Tuesday, March 8, 2011

The concept of concept in geography

Left Image:Patterns and landscapes.
Right image:The gathered at the AGTA conference listen to Dr Peter Hill, CEO ACARA, January 2011.

Related sites to the Spatialworlds project
Spatialworlds website
21st Century Geography Google Group
Australian Geography Teachers' Association website
'Towards a National Geography Curriculum' project website
Geography Teachers' Association of South Australia website
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Where am I??
Adelaide, Australia: S: 34º 55' E: 138º 36'

The concept of concept
When is a concept a concept? This is a question which is frequently asked when writing curriculum for any learning area. This is something I have been grappling with recently when considering the issue of what are the key/core/fundamental concepts in geography. The term is used loosely, probably because it is a difficult term to pin down. This posting explores the nature of a concept and what have been identified across the geographical curriculum writing world as the fundamental concepts in geography. Naturally the area of spatial, (is it a concept?) has a prime place (yes, another concept) in the geography curriculum, but there are others which are more temporal and focused on connectivity (however it could be argued that even connectivity is based on the concept of space).

What then is a concept? Here are some of the attempts from various sources to define:
• A general idea derived from specific instances or occurrences
• Something formed in the mind, a thought or notion
• An abstract or psychological thing that can be understood, operate with, apply etc - idea of applicability of the concept.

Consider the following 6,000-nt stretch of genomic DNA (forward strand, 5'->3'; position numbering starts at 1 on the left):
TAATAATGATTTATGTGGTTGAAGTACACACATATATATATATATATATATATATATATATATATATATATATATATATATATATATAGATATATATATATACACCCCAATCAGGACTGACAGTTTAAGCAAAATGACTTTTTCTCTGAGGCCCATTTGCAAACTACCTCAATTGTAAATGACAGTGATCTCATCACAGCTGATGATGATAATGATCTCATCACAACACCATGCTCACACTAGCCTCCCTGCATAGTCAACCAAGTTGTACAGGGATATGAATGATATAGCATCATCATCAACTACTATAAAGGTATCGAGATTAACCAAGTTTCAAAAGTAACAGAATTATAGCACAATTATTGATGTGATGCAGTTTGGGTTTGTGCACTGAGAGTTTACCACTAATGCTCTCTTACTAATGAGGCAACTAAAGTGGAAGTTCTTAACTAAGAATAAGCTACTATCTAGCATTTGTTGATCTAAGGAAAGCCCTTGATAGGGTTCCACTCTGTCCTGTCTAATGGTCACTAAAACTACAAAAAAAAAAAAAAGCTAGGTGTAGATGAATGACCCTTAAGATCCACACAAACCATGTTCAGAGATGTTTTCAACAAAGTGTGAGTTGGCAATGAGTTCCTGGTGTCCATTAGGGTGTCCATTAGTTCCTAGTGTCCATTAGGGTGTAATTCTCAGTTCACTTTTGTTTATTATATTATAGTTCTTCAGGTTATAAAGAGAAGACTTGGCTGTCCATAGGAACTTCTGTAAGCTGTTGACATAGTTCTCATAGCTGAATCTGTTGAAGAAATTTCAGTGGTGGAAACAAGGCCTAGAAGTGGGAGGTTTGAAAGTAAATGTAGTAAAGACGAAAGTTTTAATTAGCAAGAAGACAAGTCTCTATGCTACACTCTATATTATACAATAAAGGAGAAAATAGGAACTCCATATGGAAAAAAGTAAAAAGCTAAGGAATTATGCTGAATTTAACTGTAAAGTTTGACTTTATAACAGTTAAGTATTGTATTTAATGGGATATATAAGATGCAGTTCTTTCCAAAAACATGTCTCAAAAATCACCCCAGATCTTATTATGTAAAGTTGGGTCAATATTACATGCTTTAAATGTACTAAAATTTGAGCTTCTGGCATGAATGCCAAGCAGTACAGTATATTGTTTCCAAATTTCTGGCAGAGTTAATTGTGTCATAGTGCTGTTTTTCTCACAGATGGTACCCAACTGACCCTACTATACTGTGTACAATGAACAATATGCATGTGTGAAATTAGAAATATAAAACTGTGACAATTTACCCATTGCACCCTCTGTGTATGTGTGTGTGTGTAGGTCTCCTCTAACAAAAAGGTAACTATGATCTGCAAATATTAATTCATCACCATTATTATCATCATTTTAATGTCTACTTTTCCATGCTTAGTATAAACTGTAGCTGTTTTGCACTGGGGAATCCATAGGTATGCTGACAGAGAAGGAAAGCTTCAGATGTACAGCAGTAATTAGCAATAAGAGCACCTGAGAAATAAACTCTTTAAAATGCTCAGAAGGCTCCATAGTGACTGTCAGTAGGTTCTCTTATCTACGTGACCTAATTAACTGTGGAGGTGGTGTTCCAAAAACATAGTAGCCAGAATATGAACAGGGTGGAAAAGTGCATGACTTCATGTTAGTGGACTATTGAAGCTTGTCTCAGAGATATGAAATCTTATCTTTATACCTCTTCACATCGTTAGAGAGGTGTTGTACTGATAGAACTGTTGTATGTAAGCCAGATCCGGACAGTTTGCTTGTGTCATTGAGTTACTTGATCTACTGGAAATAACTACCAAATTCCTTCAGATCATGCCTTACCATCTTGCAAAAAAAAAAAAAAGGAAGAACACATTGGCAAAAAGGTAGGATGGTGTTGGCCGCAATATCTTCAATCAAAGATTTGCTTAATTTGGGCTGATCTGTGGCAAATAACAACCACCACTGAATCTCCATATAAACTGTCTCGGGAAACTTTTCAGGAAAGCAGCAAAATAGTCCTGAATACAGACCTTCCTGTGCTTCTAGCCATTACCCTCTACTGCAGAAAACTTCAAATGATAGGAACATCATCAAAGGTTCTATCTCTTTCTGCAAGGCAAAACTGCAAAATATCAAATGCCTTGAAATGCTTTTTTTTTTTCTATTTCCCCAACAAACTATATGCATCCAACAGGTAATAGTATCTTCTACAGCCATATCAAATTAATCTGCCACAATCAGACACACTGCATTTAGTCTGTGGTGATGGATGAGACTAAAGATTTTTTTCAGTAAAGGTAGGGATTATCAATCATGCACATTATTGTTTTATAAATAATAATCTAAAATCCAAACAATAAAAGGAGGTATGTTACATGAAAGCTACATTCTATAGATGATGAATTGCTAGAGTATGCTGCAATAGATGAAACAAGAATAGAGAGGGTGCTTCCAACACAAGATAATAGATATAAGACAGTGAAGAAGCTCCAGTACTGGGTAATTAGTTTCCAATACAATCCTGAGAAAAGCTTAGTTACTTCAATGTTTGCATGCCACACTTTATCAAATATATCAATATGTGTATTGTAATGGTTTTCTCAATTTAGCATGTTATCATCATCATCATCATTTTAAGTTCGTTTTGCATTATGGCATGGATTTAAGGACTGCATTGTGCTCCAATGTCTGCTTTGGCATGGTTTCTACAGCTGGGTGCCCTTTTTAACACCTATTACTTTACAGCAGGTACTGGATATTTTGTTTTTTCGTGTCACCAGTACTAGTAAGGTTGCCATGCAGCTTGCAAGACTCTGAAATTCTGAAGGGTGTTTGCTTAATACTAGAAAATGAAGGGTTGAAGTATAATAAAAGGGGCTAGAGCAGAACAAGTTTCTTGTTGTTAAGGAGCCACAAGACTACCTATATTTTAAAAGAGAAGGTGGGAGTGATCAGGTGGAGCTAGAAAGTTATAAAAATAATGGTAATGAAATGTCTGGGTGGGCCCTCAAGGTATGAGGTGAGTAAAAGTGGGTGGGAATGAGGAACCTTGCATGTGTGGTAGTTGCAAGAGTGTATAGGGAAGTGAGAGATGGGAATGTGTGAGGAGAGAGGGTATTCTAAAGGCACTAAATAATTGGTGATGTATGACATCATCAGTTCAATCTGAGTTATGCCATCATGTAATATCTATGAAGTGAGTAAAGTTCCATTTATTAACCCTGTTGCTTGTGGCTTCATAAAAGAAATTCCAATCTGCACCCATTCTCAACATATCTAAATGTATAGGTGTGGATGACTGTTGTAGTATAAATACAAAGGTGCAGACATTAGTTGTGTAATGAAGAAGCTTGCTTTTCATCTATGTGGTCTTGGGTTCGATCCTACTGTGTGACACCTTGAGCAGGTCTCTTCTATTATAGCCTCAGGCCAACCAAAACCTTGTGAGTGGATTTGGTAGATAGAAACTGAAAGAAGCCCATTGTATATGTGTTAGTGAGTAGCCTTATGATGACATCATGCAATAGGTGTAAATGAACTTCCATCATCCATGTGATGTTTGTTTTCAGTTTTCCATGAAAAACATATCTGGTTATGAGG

• General tools of enquiry
• An aspect of thought
• A unit of thought in terms of what one thinks
• May lead into judgments, propositions or even theories
• Helps frame predictions
• Concepts occur within theories but a theory with general acceptance can become a concept
• Concepts have a tendency to be referred to in connection with the general rather than singular terms
• Are often used to organise/group and classify thoughts
• Concepts can be developed, changed, discovered and invented
• Are something understood, reasoned or imagined
• May be based on a generalisation, abstraction or occurrence

Has that helped? Maybe a better idea is look at how the concept of concept has been applied in parts of the world to geographical thinking. One author describes a geographical concept as an abstract idea that are usually emphasised in instruction (i.e. mobility, variation, distribution, energy flow etc). As a result of such a broad interpretation of the concept of concept there has been a huge number of ‘things’ in geography described as concepts. In addition to the four listed above, the list can grow to include hundreds or almost anything we observe and imagine in geography. The Australian Curriculum: geography developed quite a long (but not finite in any way) list of concepts in geography. They were:

* Change, distance, diversity, interaction, interdependence, landscape, pattern, perception location, place, process, proximity, relationship, risk, scale, space, spatial distribution, sustainability and system.

When participants at the AGTA conference in January first viewed this expansive list of concepts they said that there were far too many for a curriculum and we needed to group them. Easy to say but hard to do – but what a great geographical discussion. Naturally geography curriculum around the world has been trying to develop a concise, coherent, workable and relevant list for many years. It seems that a list of 5-7 concepts are about the number when looking at the following lists from curriculums and curriculum writers around the world.

Here are just some of the attempts:

• Cause and effect, classification, decision-making, development, inequality , location , planning and systems (Leat 1998)

• Describing and classifying, diversity and wilderness, patterns and boundaries, places, maps and communication, sacredness and beauty (Rowley & Lewis 2003)